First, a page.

This week I experienced a stark contrast between abject poverty and high tech startups here in Cambodia.
The past few days I have spent in Kampot and Kep, which are small towns about 3 hours from Phnom Penh. Since it is the low season here, I was able to procure myself an insanely cheap deal staying at a 5 star luxury resort. I thought it would be nice to head out of the city, so I hopped on a bus and headed south.
After checking into my luxury digs, I asked my tuk tuk driver where he recommended I visit. He suggested the local markets – so off I went to visit it. As I arrived, I saw a couple of tourists walk out of the market with their faces as white as a sheet. I wondered why, so I went to explore. The first thing I noticed was that I was now the only customer in this marketplace. The second thing that hit me was the smell – it was horrendous. I looked around to see what it was. It was rotting meat that was covered in flies that the butcher had left out to sell. There was rotting vegetables that had been discarded on the ground. There were people using the far side of the market as an open toilet. I knew now why the other tourists had run away so fast with a shocked look on their faces.
I really didn’t want to spend much time there either, but from a photography point of view the place was fascinating, so I persevered. As I was walking around, a little toddler came up to me and offered me her rambutan fruit. It had been slobbered all over by her, so I politely declined. She was a cute kid, so I asked her mother if I could take a photo of her. Her mother graciously agreed and afterwards we got talking. She told me that the young child was 2 years old and that she had an older brother and sister. Her mother said that times were really tough for her, because her husband had run away with another woman and she was trying to make ends meet selling goods in the market, but there were no customers. Meanwhile, her son had been sick and she couldn’t afford to take him to the doctors. I felt really bad for her. I looked for whatever money I had on hand (alas only a few dollars) and gave it to her. I felt embarrassed giving so little – but the look on her face was like she had won the lottery – she was so overjoyed.
As I was just about to leave the markets, I walked past a young girl who mustn’t have been older than about 9 or 10. She was looking after one of the market stalls (selling instant noodles) while also babysitting her younger sister and brother. She had an intriguing face, one that showed that she had already experienced a lot of hardship despite being so young. If you’ve been to a third world country, you will know exactly what I mean. I started talking to her, and we communicated as much as we could with broken English and hand gestures.
After talking to her, I went back to my hotel. I felt really bad staying in my five star luxury resort while the kids I had just met would be lucky even to get a nutritious meal tonight. The face of the young girl in the stall haunted me. Unfortunately I had made the rookie mistake of thinking that the town that I was staying in would have an ATM machine, so I had not brought much cash with me – which meant I couldn’t buy anything at the stall to help her out. But I looked around and saw that the hotel had given me a complimentary fruit basket upon arrival and complimentary toiletries. I decided to pack up the fruit basket, shampoo, soap, toothbrushes etc and head back down to the markets.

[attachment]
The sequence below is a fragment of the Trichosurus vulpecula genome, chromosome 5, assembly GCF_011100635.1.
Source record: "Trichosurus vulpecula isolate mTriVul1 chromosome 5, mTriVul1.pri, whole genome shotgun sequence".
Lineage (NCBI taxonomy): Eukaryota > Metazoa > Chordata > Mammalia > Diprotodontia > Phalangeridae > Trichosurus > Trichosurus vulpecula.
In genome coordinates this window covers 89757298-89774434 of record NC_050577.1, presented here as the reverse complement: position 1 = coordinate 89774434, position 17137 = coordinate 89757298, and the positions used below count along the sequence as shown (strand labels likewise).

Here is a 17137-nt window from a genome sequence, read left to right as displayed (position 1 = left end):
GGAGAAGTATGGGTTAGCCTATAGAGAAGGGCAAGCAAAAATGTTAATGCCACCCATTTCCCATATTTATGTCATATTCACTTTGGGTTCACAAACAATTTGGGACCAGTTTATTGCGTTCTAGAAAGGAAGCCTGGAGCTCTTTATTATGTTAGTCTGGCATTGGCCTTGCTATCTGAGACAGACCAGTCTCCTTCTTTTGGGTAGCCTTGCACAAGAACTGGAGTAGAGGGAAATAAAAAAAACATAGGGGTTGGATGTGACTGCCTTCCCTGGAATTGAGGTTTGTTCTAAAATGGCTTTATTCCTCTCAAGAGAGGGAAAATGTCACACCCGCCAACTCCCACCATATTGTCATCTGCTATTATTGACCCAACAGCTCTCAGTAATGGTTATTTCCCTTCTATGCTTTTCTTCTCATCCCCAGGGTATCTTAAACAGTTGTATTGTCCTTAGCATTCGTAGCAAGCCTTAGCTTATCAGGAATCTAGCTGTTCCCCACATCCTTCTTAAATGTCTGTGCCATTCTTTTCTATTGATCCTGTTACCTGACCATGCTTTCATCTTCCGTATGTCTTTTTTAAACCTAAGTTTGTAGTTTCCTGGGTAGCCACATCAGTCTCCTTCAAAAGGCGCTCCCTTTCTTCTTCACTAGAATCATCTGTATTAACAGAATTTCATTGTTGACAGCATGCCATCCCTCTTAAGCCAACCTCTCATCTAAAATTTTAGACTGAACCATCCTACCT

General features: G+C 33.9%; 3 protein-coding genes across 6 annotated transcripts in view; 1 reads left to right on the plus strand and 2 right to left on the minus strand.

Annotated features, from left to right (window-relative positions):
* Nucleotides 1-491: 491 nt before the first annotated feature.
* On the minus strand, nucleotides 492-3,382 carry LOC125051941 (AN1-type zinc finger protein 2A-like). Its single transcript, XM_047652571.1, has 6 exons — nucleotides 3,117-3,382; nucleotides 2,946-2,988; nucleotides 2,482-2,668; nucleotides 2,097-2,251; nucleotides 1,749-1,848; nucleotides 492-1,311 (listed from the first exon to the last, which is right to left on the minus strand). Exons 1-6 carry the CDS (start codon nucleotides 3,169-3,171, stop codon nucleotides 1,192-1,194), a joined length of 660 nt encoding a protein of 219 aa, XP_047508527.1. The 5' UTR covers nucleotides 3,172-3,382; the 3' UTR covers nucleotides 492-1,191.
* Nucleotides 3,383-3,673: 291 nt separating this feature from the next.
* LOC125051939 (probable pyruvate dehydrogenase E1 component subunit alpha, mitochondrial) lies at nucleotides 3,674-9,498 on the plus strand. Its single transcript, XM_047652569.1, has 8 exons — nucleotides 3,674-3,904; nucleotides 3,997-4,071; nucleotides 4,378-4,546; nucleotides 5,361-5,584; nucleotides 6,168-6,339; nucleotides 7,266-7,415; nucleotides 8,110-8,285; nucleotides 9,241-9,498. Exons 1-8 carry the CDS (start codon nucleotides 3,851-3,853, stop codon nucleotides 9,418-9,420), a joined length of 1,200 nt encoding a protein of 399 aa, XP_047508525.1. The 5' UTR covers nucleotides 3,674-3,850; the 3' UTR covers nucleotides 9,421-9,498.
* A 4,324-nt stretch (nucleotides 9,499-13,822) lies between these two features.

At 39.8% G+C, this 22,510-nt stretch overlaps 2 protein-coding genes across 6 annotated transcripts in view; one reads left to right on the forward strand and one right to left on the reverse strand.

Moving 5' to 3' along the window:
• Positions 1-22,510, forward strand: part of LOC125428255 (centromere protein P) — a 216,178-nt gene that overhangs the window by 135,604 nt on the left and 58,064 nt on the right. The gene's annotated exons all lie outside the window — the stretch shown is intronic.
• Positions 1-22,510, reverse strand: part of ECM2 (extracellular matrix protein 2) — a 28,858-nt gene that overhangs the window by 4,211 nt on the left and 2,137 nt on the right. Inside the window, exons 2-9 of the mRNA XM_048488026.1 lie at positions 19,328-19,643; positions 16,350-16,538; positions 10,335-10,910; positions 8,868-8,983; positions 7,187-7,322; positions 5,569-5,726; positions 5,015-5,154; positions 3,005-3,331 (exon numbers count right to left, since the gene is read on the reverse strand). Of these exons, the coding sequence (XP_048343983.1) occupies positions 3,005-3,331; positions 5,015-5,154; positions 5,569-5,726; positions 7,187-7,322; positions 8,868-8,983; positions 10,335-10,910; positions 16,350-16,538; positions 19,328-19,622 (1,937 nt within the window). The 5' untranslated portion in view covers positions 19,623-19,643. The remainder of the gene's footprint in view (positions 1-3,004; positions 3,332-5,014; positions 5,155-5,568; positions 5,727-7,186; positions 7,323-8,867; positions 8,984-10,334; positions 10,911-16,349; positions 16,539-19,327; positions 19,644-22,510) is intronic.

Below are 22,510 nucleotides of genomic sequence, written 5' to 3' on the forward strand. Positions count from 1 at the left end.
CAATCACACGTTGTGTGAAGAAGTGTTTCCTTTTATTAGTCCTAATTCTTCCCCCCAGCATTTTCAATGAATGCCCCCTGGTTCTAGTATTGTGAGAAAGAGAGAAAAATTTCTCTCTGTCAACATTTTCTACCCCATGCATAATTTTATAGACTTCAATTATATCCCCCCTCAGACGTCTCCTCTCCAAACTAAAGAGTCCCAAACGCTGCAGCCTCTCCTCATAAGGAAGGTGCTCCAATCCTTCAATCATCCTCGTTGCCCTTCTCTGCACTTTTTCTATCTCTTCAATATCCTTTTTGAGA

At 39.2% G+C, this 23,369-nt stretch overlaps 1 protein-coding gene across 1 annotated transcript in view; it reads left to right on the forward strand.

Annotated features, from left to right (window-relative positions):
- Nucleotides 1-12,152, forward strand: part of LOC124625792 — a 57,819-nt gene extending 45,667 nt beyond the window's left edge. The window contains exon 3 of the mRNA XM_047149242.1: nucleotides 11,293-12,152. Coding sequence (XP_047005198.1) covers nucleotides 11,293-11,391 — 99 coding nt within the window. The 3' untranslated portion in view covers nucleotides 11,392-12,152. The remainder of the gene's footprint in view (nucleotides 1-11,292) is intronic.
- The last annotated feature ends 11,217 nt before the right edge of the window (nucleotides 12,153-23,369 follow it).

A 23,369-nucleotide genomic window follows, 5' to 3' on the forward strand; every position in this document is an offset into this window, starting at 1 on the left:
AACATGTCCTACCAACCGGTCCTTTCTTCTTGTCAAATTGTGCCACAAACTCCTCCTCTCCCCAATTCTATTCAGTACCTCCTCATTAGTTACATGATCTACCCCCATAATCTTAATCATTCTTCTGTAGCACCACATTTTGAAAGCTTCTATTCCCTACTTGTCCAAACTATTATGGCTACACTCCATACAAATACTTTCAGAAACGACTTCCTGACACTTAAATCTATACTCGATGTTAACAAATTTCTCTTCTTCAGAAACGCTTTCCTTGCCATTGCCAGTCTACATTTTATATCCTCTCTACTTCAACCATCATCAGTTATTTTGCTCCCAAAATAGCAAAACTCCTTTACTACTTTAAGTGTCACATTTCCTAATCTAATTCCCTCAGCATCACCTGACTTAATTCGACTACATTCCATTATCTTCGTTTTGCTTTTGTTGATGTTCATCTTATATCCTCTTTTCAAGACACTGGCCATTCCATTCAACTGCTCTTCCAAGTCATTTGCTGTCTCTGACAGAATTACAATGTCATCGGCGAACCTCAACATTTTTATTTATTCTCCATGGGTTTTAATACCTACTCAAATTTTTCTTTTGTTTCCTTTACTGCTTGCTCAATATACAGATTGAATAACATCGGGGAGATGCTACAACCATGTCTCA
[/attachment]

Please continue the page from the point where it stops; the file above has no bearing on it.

When I arrived I spotted the kids and handed them the bag of goodies. They were very confused. I don’t think they get many presents! They looks on their faces when they realised that the gifts were for them was priceless. Their previously hardened and impossibly sad faces suddenly had big smiles. I’m really glad that the complimentary items that I would have just discarded had gone to kids that really appreciated it.
I also spent a lot of time in the villages for work this week. I wanted to interview a number of microfinancing customers. I can tell you their jaws dropped when:
- They saw a foreigner walk into their house.
- I asked them about their customer experience and how the organisation could improve. They seemed pretty amazed that I had come out all the way to see them to ask for their opinion. Can you believe some of these villagers are asking for loans of just $25? It was great to meet more of these villagers –really encourages me to work hard to make their lives just that little bit easier.
On the complete other end of the spectrum, I was invited to attend a conference on Development Innovation. This conference was sponsored by USAID, and showcased startup ideas to help the poor. The ideas came from both local Cambodians and expats. There were some really interesting ideas like an app that provided free legal advice to people working in sweat shops, or an app where the general public can report briberies (Cambodia is the second most corrupt country in Asia after North Korea). It was great to see passionate young Cambodians thinking up innovative ideas to help their fellow country people.
Whilst at the conference, I attended some of the idea pitches. I had to smile to myself when I noticed who was sitting just in front of me, it was a Buddhist monk. These guys just seem to pop up everywhere, and it fascinates me. A buddhist monk at a start up convention – something I NEVER thought I would see.
That’s my news for this week. Have a great week!
Ms Scandinasia xxx